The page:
werewolf and his boyRating: 2.75 stars
Buy Link:
Amazon | iBooks | Amazon UK
Length: Novel

Henry has always been different. Orphaned at a young age, he’s been in and out of foster homes and schools, but he’s 18, now, and on his own. Henry works at Larkin’s, a local home improvement store, doing whatever job he’s told to do, though he far prefers working in gardening. His special talent, his … gift, for lack of a better word, is the ability to pass unnoticed, to hide in shadows and avoid his boss and her demands that he work more and work harder. He’s also able to smell emotions, and the emotions coming off of the new hire — another young man about his age, handsome and intriguing — are equal parts uncertainty and arousal when he looks at Henry.

Jamey, too, is different. As a child, he could see things that his mother swore weren’t there. Lights, shapes, and auras, and even Henry’s pointed, fuzzy ears that no one else seems to see. But his family is strongly religious and Jamey learned to be quiet about what he saw, to pretend that he, too, saw the world as a normal, bland, and boring place. When his father learned Jamey was gay — by walking in on him kissing another boy — Jamey was thrown out. Forced to leave school and get a job, Jamey finds himself at Larkin’s, working alongside Henry.

There’s something special between them, but every time they get close enough to touch, something happens. A crack of thunder, the roaring of a massive storm … and another dead body. Is, as Jamey half believes, God himself trying to keep them apart? Jamey finds it hard to care. Being gay is a sin, but he loves Henry, and he’ll do anything to be with him.

Henry is a bit of a cypher, for me. He’s incurious about almost everything that happens to him, good or bad, He never questions, never takes a moment to consider, he just accepts everything at face value. Jamey, too, has a way of going along with the flow that I found lackluster and flat, but Jamey at least has the added bonus — or burden — of his faith. His parents would take him back if he would only cast aside this whole ‘being gay’ thing and come back into the fold, accept a re-baptism, and return to the church. And Jamey is tempted, again and again, because no matter how he feels about Henry, he still loves his parents and wants them in his life.

The two boys fall into an instant relationship. I can’t say it’s a romance because it’s not, not really. One day they don’t know each other, the next they’re lovers and in love and fighting the forces of evil together because of a prophecy. Henry has as much reaction to being in love with Jamey as he does to the fact that he, himself, is actually a werewolf — or Pet, in this book — and as he does to a house blowing up, hotdogs for dinner, or a giant demon trying to kill him. It’s so listless and passive that it made for tedious reading.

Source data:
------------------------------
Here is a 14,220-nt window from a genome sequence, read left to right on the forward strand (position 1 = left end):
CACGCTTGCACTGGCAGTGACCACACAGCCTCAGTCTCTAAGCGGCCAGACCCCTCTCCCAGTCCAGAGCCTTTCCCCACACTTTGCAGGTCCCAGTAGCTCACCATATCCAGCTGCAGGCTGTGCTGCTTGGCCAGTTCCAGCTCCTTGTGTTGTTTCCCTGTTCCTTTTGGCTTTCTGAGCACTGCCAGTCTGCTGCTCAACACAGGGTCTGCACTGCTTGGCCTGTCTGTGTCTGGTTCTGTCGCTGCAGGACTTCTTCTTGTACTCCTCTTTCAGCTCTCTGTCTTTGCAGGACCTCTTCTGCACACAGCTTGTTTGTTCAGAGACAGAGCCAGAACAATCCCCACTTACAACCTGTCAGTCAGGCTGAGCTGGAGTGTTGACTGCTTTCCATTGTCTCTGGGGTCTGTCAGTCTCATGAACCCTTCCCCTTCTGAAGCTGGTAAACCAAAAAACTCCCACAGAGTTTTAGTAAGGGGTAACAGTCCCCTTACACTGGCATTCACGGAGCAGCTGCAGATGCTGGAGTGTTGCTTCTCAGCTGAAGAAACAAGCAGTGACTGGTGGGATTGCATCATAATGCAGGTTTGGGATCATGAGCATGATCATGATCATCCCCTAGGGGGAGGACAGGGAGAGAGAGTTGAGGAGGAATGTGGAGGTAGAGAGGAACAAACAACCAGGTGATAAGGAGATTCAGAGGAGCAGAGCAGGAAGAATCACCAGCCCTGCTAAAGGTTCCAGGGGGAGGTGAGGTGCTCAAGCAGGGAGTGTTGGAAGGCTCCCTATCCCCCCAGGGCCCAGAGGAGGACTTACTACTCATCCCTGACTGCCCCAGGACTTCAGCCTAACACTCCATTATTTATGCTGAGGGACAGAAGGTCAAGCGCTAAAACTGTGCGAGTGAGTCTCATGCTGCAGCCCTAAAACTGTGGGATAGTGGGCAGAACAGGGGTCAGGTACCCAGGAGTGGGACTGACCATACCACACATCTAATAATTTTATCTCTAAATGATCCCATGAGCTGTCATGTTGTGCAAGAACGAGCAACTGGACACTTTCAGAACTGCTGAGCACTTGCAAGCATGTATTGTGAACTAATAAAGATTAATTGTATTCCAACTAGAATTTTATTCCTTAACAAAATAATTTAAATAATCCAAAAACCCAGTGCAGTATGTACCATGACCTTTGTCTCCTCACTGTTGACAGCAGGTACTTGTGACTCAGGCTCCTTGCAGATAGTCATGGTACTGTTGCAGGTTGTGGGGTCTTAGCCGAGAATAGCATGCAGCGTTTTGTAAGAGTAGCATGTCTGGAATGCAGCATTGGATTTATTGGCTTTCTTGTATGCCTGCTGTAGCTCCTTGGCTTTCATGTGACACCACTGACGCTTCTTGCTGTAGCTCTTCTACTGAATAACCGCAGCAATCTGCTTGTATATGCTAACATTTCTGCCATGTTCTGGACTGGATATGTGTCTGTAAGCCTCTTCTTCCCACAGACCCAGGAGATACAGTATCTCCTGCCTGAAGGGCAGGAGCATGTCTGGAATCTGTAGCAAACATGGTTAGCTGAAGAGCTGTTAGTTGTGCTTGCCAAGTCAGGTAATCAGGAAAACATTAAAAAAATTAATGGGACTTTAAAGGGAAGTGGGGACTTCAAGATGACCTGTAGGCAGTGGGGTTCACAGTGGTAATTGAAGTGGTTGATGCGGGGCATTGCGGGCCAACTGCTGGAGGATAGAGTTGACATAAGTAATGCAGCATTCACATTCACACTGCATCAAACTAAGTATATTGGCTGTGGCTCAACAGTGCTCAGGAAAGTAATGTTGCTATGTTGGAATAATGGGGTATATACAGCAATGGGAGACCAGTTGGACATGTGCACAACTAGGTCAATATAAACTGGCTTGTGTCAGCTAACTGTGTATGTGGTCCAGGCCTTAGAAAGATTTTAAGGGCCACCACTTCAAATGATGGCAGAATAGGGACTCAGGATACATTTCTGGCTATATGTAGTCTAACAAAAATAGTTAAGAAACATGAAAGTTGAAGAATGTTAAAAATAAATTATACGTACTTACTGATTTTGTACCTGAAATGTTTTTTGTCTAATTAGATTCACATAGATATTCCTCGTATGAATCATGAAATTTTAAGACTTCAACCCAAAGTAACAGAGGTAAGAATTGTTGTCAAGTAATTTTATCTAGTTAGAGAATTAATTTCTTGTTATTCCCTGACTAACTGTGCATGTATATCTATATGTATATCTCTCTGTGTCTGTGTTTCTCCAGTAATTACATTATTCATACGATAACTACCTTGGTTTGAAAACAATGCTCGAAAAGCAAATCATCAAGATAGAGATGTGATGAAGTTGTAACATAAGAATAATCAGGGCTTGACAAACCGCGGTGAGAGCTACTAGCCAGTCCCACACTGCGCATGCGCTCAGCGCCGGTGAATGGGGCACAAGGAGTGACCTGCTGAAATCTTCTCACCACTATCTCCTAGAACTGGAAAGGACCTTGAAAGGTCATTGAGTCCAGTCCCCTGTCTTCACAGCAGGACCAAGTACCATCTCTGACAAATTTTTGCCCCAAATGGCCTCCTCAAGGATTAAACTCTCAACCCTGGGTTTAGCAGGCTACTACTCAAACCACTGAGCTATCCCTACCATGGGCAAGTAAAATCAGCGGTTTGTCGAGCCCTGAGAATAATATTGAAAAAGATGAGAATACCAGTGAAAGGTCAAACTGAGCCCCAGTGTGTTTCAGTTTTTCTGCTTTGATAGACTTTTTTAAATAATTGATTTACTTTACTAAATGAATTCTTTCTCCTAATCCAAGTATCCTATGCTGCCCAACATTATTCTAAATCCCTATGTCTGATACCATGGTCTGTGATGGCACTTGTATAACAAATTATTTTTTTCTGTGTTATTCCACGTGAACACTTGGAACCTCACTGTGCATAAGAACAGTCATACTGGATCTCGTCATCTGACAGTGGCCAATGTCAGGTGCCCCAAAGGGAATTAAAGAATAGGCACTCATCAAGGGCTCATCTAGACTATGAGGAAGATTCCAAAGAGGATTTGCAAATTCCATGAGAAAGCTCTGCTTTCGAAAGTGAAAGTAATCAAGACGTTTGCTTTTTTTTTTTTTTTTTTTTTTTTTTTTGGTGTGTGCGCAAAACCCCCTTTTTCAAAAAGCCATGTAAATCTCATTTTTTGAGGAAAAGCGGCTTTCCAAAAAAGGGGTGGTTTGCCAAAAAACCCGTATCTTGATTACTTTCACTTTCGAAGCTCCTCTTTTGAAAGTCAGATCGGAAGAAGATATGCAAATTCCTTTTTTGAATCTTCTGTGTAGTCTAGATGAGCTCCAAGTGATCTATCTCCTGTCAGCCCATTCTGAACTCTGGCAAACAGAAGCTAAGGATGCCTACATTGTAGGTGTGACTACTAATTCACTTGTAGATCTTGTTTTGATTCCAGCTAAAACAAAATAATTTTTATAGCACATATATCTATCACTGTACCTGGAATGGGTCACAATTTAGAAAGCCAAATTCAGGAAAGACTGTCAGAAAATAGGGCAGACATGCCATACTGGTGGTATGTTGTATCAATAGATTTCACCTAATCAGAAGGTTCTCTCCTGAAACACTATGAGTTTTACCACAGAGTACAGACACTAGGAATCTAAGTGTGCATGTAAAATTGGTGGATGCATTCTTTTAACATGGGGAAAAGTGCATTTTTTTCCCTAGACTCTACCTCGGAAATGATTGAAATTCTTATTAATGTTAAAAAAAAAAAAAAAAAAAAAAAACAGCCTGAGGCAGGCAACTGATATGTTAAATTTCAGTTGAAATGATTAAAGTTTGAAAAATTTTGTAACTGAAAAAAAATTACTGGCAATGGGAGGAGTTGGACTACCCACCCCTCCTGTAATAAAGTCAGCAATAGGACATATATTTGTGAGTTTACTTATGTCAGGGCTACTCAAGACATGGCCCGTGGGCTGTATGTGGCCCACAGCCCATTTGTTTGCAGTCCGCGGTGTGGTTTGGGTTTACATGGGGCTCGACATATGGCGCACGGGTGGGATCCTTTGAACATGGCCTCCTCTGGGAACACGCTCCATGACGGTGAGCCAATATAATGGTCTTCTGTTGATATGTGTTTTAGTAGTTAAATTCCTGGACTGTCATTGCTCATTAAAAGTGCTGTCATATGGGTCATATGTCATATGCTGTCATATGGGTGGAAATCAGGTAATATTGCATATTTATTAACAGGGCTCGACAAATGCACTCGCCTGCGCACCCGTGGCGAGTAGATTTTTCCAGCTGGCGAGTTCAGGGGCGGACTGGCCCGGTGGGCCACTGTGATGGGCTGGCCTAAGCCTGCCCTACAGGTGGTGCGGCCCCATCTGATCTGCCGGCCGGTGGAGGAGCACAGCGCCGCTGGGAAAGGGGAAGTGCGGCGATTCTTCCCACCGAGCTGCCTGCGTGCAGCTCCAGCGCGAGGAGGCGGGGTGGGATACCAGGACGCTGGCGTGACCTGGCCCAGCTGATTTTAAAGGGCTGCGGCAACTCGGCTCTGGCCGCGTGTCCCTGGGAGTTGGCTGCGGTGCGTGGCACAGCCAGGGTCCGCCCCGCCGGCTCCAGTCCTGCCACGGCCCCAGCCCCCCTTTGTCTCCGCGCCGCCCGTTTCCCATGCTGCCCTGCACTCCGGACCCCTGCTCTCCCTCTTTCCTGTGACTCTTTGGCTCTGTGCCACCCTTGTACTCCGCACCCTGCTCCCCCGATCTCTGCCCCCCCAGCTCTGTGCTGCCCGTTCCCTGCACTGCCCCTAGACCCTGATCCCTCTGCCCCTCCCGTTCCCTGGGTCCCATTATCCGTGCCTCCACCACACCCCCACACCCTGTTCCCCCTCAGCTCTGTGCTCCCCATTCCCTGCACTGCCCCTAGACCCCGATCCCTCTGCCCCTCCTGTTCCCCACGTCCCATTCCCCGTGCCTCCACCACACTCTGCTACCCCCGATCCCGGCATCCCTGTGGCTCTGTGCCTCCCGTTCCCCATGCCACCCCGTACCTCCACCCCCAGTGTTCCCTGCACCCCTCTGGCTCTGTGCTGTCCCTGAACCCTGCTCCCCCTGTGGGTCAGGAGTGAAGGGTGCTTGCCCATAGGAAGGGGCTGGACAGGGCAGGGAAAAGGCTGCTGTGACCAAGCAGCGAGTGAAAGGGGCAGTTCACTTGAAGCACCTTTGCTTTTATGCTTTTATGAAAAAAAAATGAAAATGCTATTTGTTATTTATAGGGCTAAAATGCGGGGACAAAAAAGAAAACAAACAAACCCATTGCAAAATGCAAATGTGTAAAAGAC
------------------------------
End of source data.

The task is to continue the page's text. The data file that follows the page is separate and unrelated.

This book feels jumbled and confused. The dead bodies that show up, torn apart by a wolf, don’t really get addressed. The fact that Henry killed some co-workers? No one seems to care. There’s a prophecy that the boys are supposed to follow, and follow they do, obediently going where they’re told and doing what they’re told without actually having much agency on their own. The story happens to them; they almost never make any effort to affect it, and none of the actions they take have any lasting effect on them. The ending is a shrug, with the climax and epilogue written with the same energy and, I have to say, I shrugged right back.

There are a lot of unnecessary details in this book. It’s never one example when it could be three. It’s not just an additional store a customer has been to, it’s a recitation of three, each listed out by name. These lists show up again and again and again. Lists of flowers, of food, of TV stations, various high schools, the buildings at a bus stop. Just … so many lists. I couldn’t help but feel as if it was filler as opposed to purposeful description, since there is no description. Just lists. Lists of rooms in a house, or menu options at a restaurant, or magical items or trees in a forest. And the book doesn’t need the padding. The writing isn’t bad, but the breaks for endless description or lists of things slow the pacing a lot, killing the mood any time the action starts to get going.

The worldbuilding, though, is my biggest issue. I don’t get the feeling that there is any. It feels like a smorgasbord of a dozen gods, mythologies, and ideas all tossed together without trying to make them fit together. Demons and imps and Norse gods and Celtic gods and shifters and witches and demigods and fae folk and on and on, and none of them feel organic to the book. None of them feel developed or … well, real. Personally, it feels to me as if there were too many ideas, too much prophecy, and not enough character or story. This is by no means a terrible book, but it is a flat one. I think this is an author I might keep an eye on for future books, but I can’t say that I really recommend this one in particular.

%d bloggers like this: